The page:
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Re: Compiler Analysis: 3.3, 3.4, or tree-ssa?
- From: Falk Hueffner <falk dot hueffner at student dot uni-tuebingen dot de>
- To: Scott Robert Ladd <coyote at coyotegulch dot com>
- Cc: gcc mailing list <gcc at gcc dot gnu dot org>
- Date: 17 Oct 2003 11:24:45 +0200
- Subject: Re: Compiler Analysis: 3.3, 3.4, or tree-ssa?
- References: <3F8D50D5.email@example.com>
Scott Robert Ladd <firstname.lastname@example.org> writes:
> A couple months ago, I gave a preliminary report on my project to
> analyze the effectiveness of gcc optimizations via an evolutionary
> algorithm. At that time, the responses I received lead me to spend
> time reworking my research code into soemthing a bit more formal and
Interestingly, I did something similar just this week. My attempt was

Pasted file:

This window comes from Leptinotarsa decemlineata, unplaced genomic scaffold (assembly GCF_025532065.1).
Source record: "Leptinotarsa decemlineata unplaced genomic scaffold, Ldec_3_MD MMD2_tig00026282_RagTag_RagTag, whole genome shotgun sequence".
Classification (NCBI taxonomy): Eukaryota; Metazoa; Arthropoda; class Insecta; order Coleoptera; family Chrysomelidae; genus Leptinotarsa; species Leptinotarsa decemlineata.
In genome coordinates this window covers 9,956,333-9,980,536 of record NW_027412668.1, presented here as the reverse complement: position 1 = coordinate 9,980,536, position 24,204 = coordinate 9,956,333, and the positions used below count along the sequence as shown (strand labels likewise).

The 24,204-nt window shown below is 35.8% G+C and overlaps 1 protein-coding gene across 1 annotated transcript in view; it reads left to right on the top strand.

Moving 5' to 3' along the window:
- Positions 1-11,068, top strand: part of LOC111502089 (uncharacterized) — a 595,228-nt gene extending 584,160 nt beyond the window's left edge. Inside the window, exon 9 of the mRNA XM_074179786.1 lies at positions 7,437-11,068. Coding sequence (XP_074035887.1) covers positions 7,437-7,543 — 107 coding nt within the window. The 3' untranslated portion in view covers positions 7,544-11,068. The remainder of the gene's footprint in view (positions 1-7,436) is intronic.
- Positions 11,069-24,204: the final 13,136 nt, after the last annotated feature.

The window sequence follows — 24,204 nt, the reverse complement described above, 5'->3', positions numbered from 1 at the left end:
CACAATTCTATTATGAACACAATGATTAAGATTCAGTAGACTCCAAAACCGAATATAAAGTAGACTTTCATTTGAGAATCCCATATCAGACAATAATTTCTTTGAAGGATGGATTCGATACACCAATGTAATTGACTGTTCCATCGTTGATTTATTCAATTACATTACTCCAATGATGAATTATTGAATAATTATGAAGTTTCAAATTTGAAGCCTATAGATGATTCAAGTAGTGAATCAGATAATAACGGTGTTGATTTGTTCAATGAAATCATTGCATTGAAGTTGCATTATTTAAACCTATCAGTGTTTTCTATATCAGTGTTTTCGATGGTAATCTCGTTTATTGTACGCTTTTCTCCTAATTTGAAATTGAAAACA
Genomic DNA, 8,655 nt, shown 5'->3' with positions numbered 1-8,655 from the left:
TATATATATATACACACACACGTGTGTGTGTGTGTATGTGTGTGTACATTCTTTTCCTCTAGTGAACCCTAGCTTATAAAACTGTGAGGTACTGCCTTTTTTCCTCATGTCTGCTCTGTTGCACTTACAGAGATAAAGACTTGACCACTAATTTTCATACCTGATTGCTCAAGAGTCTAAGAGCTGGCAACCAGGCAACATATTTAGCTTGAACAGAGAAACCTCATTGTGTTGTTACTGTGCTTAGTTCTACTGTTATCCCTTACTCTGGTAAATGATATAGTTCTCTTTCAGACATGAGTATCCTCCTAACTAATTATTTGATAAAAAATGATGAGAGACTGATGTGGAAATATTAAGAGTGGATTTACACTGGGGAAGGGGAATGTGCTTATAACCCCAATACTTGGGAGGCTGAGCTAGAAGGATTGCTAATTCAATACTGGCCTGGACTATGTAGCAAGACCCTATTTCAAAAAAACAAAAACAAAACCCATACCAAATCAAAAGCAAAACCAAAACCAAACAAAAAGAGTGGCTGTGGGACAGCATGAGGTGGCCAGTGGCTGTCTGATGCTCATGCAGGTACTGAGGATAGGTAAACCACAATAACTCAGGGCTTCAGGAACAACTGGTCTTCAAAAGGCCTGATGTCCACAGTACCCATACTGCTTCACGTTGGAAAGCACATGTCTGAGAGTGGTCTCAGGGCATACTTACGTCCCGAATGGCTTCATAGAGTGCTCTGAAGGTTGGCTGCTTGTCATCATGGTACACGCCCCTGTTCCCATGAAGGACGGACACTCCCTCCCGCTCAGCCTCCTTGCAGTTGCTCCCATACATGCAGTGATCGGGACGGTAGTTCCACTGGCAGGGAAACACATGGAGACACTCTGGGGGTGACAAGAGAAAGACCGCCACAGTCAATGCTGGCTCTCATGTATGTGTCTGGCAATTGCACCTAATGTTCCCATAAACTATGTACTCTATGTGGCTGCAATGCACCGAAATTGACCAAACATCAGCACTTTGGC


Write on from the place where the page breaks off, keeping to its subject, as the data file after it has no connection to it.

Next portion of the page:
pretty half-assed though, just a small Python script. In each
generation, it keeps the best 16 and creates 16 new by crossover of
two random others. The genome is based only on bits, which is also not
so great, because I end up with stuff like "-mmemory-latency=12
-mmemory-latency=256 -mmemory-latency=3". Still, I got some
interesting results, e. g., all of the fittest individuals have
"-mno-bwx", which for this test case (gzip) is probably the option I
would have bet to have the *worst* possible effect (it turns off byte
access instructions on Alpha). Overall, I could improve run time on my
gzip test case from 10s at -O3 to 9.3s.
I tried the tree-ssa branch; I also got lots of ICEs, especially with
-fnew-ra (but that was already filed long ago), and when combining
-fno-expensive-optimizations with disabling loop optimizations
Is your framework available somewhere? I'd be interested in comparing